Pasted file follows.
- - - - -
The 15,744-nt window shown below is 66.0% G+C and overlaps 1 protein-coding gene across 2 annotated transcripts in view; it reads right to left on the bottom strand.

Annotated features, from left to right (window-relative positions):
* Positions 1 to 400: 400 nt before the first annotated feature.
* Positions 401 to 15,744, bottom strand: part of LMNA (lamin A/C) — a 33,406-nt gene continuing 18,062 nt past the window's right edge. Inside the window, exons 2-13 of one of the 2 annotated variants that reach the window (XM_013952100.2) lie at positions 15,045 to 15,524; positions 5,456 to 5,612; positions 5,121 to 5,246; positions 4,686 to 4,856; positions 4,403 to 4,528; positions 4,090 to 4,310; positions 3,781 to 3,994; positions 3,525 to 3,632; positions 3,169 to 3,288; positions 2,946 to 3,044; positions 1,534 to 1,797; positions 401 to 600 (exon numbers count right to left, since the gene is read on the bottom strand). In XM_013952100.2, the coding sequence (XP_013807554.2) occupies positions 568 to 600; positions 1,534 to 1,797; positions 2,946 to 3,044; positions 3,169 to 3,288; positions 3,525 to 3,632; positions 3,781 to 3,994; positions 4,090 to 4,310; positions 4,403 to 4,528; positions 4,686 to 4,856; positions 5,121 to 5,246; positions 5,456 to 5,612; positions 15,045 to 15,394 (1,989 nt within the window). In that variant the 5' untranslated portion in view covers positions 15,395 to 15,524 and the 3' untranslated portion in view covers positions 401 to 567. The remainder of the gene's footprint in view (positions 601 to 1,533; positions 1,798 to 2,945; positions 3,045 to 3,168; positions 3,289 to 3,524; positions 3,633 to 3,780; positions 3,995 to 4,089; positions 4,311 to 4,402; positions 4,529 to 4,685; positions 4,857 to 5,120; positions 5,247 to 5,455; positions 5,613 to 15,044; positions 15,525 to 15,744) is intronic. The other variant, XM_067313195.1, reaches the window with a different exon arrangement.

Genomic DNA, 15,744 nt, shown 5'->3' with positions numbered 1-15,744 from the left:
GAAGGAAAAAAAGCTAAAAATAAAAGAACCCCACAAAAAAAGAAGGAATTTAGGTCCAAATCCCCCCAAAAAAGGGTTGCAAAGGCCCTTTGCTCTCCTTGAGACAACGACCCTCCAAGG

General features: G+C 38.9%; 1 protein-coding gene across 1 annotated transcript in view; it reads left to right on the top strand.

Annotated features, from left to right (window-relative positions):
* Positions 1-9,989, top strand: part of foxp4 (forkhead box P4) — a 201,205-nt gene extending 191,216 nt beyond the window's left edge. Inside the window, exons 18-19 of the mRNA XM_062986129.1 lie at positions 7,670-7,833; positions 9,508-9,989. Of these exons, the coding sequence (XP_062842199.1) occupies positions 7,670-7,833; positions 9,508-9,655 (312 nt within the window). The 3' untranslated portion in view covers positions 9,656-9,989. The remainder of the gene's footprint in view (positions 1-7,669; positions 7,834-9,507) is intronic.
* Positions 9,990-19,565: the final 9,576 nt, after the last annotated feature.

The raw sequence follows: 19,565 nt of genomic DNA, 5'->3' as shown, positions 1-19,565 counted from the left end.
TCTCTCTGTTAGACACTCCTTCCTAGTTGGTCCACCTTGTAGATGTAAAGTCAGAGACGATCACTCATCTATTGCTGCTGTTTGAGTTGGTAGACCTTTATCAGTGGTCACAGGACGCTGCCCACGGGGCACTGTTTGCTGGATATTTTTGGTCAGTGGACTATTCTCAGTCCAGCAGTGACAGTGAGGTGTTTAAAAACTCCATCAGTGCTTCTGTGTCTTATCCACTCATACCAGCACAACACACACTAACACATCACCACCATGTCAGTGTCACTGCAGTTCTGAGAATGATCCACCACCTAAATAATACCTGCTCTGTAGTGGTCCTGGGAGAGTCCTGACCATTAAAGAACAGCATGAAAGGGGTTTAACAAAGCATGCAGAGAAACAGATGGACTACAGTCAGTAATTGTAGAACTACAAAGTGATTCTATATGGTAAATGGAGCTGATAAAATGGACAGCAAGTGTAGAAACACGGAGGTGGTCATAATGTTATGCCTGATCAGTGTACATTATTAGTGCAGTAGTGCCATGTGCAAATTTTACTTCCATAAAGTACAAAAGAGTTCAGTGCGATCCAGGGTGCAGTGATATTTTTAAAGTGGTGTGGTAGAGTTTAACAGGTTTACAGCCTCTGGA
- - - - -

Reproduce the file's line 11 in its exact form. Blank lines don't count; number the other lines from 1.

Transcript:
The raw sequence follows: 19,565 nt of genomic DNA, 5'->3' as shown, positions 1-19,565 counted from the left end.